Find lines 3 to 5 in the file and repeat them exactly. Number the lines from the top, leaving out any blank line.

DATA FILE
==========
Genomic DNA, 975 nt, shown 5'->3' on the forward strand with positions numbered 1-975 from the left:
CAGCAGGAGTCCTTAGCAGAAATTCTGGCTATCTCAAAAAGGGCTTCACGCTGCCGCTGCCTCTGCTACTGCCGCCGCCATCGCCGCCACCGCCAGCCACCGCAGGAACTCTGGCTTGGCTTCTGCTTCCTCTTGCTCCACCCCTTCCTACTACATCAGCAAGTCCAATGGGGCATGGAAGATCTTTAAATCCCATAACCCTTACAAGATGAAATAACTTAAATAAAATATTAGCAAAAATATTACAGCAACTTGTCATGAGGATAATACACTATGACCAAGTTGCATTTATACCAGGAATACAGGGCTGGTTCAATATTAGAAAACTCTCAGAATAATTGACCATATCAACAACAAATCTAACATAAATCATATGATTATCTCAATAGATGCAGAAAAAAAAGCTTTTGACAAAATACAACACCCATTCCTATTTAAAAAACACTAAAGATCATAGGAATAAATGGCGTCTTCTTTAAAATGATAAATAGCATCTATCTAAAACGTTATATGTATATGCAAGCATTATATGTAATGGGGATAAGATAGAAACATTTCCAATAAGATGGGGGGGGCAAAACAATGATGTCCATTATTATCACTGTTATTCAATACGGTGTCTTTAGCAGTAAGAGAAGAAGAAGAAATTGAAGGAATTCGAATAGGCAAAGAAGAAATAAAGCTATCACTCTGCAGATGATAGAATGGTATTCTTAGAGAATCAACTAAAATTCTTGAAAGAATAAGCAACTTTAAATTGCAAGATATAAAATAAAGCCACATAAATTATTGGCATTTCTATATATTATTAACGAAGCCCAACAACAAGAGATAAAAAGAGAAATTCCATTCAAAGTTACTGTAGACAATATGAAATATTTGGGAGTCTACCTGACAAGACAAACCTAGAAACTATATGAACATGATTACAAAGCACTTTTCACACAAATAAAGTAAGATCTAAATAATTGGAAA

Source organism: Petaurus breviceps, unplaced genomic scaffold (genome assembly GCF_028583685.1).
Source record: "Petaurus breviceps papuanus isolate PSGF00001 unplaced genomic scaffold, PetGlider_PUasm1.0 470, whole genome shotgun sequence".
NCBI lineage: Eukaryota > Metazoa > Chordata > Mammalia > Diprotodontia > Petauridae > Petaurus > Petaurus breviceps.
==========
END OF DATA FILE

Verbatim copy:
Source organism: Petaurus breviceps, unplaced genomic scaffold (genome assembly GCF_028583685.1).
Source record: "Petaurus breviceps papuanus isolate PSGF00001 unplaced genomic scaffold, PetGlider_PUasm1.0 470, whole genome shotgun sequence".
NCBI lineage: Eukaryota > Metazoa > Chordata > Mammalia > Diprotodontia > Petauridae > Petaurus > Petaurus breviceps.